Warning! SPOILERS for Voltron: Legendary Defender season 6 ahead!
Following the release of Voltron: Legendary Defender‘s momentous season 6, Screen Rant had the opportunity to talk with the series’ executive producers, Joaquim Dos Santos and Lauren Montgomery. This isn’t the final season of Netflix and Dreamworks Animation’s Voltron reboot – in fact, season 7 will premiere at San Diego Comic Con – but season 6 does answer questions fans have been asking for a long time, wrapping up arcs the series has been exploring since season 1. In our discussion, Dos Santos and Montgomery provide insight on some of season 6’s biggest surprises as well as confirm a few of our suspicions for season 7 and beyond.
Screen Rant: First off, whose idea it was for this season’s “Monsters & Mana” episode? It was such a fun departure from the usual stories.
Lauren Montgomery: I don’t recall if it was one person’s idea. I know we just kind of had our little wish list of episodes that we wanted to do. Obviously we have our big, arcing story, but then we’re like, ‘Oh, if we had throwaway episodes, what would we want to do?’ And I always wanted a mermaid episode, Joaquim wanted a wrestling episode – that, unfortunately, never came to fruition.
Joaquim Dos Santos: Well, we got a space wolf instead.
LM: But the kind of the fantasy/RPG/Dungeons and Dragons episode was one of those, and during our time on Voltron, we learned that Mitch Iverson, one of our writers, plays D&D pretty routinely. So, we thought it’d be appropriate to have him write it. And then it just kind of lined up in the story line that we were at a good place with our characters, where Zarkon wasn’t constantly chasing them down and they weren’t being total jerks if they just took like a little bit of time off to play a silly game like D&D.
SR: The episode is so much fun. I’m sure I’m not alone in wanting a D&D spinoff for Voltron.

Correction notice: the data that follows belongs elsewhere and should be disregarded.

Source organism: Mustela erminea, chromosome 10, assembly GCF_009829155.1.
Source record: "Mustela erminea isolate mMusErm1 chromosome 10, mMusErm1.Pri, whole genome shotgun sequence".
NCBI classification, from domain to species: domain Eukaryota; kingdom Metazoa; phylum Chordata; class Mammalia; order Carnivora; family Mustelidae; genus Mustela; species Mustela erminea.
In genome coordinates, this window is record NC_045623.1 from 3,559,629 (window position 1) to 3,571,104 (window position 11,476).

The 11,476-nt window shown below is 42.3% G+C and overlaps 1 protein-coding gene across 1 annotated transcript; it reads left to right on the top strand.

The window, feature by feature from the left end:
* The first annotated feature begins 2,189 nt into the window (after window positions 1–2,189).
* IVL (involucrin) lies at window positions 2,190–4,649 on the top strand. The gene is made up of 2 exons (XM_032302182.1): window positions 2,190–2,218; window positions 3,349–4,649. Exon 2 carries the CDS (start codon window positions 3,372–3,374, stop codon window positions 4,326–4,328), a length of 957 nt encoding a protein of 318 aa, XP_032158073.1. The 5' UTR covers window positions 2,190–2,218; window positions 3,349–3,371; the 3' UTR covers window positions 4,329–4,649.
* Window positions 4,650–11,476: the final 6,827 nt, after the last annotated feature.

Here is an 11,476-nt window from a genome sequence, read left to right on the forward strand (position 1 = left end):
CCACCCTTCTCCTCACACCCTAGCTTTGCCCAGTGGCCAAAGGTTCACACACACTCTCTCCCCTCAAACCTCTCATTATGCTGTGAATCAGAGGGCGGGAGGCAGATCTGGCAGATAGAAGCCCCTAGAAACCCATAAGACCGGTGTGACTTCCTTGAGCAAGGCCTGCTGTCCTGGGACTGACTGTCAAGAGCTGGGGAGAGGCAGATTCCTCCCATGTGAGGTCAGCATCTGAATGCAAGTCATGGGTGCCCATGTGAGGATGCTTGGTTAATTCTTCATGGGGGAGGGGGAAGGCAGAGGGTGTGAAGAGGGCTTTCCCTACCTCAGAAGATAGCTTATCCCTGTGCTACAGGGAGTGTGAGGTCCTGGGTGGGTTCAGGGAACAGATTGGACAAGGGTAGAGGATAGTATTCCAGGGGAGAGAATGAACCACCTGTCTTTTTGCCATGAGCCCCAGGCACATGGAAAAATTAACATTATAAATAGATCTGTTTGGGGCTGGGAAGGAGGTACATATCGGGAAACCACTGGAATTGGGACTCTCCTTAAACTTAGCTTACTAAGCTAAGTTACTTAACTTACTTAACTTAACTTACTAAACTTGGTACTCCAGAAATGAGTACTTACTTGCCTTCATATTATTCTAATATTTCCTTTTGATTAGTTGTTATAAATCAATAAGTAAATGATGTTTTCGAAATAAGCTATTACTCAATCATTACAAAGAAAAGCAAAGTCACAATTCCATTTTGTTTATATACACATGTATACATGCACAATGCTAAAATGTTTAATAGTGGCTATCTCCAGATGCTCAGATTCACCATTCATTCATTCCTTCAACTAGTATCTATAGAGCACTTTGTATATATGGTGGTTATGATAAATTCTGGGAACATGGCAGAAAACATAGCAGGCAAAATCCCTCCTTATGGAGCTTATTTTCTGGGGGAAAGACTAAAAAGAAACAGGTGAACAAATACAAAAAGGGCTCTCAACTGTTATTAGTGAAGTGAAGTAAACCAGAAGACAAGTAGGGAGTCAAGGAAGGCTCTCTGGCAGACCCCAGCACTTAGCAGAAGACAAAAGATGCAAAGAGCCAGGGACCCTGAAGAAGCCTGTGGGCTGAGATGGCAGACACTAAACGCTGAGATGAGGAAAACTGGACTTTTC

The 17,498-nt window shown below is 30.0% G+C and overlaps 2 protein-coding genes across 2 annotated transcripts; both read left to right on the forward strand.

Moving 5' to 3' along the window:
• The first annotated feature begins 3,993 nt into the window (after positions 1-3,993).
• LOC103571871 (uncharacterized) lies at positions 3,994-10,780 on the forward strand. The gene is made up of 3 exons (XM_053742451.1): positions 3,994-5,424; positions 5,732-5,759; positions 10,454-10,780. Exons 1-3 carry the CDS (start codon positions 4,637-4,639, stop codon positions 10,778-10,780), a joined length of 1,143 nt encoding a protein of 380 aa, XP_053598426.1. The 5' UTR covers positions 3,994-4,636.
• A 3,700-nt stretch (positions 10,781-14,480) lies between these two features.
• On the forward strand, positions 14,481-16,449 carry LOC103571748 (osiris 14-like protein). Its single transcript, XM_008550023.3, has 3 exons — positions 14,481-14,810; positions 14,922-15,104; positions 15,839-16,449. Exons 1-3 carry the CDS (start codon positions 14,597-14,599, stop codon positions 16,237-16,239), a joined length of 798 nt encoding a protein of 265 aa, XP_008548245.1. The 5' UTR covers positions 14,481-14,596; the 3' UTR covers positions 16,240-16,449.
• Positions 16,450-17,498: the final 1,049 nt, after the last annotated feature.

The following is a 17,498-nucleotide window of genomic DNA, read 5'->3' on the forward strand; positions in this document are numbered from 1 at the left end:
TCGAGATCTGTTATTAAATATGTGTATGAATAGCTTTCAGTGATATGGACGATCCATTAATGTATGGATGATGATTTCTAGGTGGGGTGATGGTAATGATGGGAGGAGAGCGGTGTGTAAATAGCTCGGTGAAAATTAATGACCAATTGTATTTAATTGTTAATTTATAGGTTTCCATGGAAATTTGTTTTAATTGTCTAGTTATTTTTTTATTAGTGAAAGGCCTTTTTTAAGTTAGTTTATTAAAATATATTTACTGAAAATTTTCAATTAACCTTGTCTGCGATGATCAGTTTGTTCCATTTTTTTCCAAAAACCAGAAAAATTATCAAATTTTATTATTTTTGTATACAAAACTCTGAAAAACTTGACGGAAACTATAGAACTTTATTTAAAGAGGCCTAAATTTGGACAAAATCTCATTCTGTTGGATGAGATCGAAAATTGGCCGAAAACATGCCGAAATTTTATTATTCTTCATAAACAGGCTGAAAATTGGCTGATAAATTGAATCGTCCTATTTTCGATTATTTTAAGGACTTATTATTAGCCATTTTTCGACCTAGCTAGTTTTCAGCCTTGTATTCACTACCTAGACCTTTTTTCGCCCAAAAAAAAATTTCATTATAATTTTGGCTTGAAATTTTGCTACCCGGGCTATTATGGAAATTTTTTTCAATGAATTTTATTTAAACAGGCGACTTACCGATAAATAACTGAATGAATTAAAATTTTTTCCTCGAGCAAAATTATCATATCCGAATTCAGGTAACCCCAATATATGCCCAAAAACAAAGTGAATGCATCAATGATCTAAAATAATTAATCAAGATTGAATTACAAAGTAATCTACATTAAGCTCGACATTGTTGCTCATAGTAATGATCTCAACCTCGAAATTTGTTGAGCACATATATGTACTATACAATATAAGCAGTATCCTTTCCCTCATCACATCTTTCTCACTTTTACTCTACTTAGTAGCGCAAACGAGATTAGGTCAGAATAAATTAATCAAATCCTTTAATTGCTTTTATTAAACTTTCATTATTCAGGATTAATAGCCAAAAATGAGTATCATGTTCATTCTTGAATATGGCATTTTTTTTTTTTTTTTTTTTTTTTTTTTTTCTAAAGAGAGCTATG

JDS: We’re with you. We kept saying that after we worked on it and were watching the subsequent edits and stuff. We kept saying, ‘Let’s work on this show! After Voltron, let’s work on this show.’
SR: Season 6 sees Allura and Lotor growing even closer. But then there’s that big moment where he’s accused, and it doesn’t take any time at all for Allura to turn on him. Was she always a little suspicious of Lotor or does it just take that moment for her eyes to be opened?
JDS: It’s definitely a pressure cooker situation. She’s got her teammates on one side, she’s got an Altean that she had no idea was even in existence there, basically, talking about how bad a guy Lotor is. And you’ve also got Lotor, basically, admitting that he has done this. He’s basically come clean, he’s telling her like, ‘Hey, it’s for the greater good. I have good intentions.’ But at that point, he’s let her know that he’s gone to some pretty crazy lengths to make things happen.
LM: Allura, she started out very skeptical with Lotor. But as they got to know each other, he said a lot of the right things. And they weren’t necessarily lies, they were things that they really lined up on. He could understand her in a way that I think a lot of other characters couldn’t. They shared a lot of the same experiences, maybe in separate times in different ways, but they could kind of line up. And I think that made her – through their bonding moments – really want to accept him more. She was at this place where she was looking at him through rose-colored glasses. And I think this realization at the end just kind of cleared that up pretty quickly when you hear they’ve done something so horrible. All of those passes that she had been giving him are no more.
SR: Oh yeah, she is ferocious in her anger. And it’s good to see her angry and grappling with the obvious guilt she has over being involved, but there’s also no doubt in her mind who’s really at fault here.
JDS: She judo-threw him, Atlean-style.
SR: Yeah she did! And it was awesome.